Sunday, September 15, 2019

People evaluate their peers on the basis of their clothing style



What you wear might be the riskiest decision you make today.

I recently found myself criticizing a random girl over her outfit in a picture on Instagram. My argument: it wasn’t “classy” enough. The picture was taken at another school’s sorority party themed “Angels and Devils”. Naturally, themed parties are the perfect excuse for college girls to wear as little clothing as possible, regardless of the fact that it may or may not have still been the middle of winter. When all was said and done, however, I was taken aback by my immediate attack on this girl’s choice of clothing for the night. First of all, I had never met her before and to be honest, I probably never would, so why did I feel the need to criticize her so harshly? I had jumped to the conclusion that someone who would wear an outfit like that out in public couldn’t possibly be someone who I’d want to be friends with. Who was I to judge this stranger for what she chose to wear or make assumptions about her moral character when I had never met her? After I had time to think about things however, I realized that while my judgments were uncalled for, they were part of a larger reality. What you wear really does affect how those around you will perceive you.

Not that I wasn’t aware of it before, but my harsh words impressed upon me further exactly how important how you dress really is. Now to be clear, during the winter my day-to-day outfits consist mostly of the traditional leggings, duck-boots, and, if I’m lucky, a cute shirt in place of the usual oversized sweatshirt. I throw scarves over outfits hoping to make them seem slightly more presentable and toss hats over my hair on its worst days. On days where I actually put some thought into my outfit and look on point, I can’t help but think, “wow I really have my life together” as ridiculous as that may sound. I don’t dress as if I’m in a fashion show, and I prefer to dress as comfortably as I can without bordering on sloppy. Whether someone chooses to go to class every day looking as if they rolled out of bed with five minutes to spare is their decision. It is completely within their rights to dress how they choose. However, I think the wearer needs to be aware of the certain kinds of assumptions that may be made purely based on their choice of wardrobe, no matter how unfair that sounds.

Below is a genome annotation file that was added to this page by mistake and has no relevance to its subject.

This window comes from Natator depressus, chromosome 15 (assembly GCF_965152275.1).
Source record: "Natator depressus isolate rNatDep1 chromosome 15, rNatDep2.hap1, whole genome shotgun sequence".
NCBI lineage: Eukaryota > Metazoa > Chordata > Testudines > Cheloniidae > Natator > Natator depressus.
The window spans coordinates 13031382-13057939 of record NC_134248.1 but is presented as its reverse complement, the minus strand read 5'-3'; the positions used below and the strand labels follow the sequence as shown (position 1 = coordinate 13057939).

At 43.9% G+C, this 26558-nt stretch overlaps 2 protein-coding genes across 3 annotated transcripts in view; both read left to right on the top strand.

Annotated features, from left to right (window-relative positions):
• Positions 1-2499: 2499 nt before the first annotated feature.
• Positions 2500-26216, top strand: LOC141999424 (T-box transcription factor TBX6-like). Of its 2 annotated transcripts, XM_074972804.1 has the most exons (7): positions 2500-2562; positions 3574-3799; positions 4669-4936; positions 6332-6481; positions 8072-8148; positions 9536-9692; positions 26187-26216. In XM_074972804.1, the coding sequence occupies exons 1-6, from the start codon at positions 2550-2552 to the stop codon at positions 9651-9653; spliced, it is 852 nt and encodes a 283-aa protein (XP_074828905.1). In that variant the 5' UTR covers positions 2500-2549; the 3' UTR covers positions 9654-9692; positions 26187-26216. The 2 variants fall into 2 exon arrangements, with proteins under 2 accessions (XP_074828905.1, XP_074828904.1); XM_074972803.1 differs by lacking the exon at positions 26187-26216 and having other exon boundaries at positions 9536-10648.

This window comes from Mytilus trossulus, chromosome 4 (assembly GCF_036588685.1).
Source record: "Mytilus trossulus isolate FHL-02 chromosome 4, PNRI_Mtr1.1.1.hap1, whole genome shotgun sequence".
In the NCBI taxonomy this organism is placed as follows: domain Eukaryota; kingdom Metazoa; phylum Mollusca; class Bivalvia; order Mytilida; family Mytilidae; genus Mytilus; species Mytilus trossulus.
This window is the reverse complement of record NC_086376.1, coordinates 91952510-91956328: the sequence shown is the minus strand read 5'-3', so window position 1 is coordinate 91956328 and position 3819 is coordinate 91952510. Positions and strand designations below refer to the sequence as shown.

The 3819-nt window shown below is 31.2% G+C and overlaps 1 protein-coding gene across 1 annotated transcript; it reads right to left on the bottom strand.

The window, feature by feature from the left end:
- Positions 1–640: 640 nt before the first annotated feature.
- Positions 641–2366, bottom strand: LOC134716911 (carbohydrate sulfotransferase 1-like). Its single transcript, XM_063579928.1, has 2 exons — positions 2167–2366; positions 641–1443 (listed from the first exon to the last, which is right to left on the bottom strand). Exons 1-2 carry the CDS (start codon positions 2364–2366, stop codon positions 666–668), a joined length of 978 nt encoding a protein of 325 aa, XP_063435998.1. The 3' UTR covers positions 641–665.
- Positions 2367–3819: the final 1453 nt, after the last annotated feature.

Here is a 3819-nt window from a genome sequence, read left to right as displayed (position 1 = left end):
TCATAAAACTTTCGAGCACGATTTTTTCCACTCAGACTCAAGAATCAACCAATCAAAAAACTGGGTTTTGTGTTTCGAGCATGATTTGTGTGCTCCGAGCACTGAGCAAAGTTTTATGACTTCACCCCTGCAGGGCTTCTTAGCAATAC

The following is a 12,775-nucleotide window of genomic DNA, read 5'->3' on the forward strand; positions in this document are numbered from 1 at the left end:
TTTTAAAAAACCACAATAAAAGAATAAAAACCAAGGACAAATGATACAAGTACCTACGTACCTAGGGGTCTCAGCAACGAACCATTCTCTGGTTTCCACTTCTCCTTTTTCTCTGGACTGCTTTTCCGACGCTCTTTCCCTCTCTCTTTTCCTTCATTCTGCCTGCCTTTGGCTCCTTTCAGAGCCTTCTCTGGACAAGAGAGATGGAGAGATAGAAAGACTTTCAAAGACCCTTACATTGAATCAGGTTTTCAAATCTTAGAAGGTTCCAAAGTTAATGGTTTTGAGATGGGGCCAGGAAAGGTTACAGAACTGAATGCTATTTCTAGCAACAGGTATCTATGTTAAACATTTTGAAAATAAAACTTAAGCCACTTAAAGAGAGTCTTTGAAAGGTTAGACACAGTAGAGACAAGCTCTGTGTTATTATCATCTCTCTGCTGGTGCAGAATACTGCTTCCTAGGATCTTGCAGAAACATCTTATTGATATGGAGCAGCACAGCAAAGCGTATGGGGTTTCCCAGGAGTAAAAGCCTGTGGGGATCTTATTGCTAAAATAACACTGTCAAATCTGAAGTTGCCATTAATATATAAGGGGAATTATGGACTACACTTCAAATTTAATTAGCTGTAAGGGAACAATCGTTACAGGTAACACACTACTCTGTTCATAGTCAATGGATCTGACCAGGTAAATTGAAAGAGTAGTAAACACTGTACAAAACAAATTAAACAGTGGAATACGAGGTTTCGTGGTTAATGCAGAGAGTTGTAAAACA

Likewise, if someone goes to a party in the middle of winter wearing something that could be considered questionable even during the warmer seasons, they are inviting unpleasant and sometimes false assumptions to be made about themselves. Even though a person should be free to wear whatever suits their fancy without facing the sometimes brutally honest judgment of others, that just isn’t the case sadly.

A large part of Trinity’s student population dresses exactly the same way. Representing companies like Lacoste, LL Bean, Brooks Brothers, Lilly, and Patagonia to the extreme; pastel colors and polo shirts litter campus during the fall and spring seasons. There are definitely some other styles that grace Trinity’s campus, adding diversity to a sea of perpetual embroidered whale and palm tree prints. However, these individual styles are often times classified as odd and are viewed as unwanted on our preppy campus. An outfit that typically wouldn’t turn heads on the streets of New York or Los Angeles is regarded as completely out of place on Trinity’s campus. There are certain outfits that will undeniably be labeled as tacky and unflattering, but Trinity’s campus is an environment where even the mildest deviation from the norm is criticized. I don’t think that a person’s divergent style or taste should be yet another motive for Trinity to have an exclusionary and selective environment.

Does the fact that I would choose yoga pants over designer pants any day of the week make me less “classy”? Even though I don’t particularly keep up with or strictly abide by the latest and hottest fashion trends, preferring to dress myself how I feel most comfortable, I did feel comfortable calling the previously mentioned stranger out on her outfit that, obviously, she too felt comfortable wearing. This makes me wonder how many times someone has looked at me and either said or thought something similar to what I had about this girl. Just because her outfit isn’t something I would have chosen to wear shouldn’t give me the grounds to make unfair assumptions. At the end of the day it is everyone’s own choice how they choose to dress themselves. That being said, the stigma someone can get from dressing inappropriately is definitely something to be avoided. I guess the lesson learned is that you should feel comfortable dressing to your preference, but watch how you dress.




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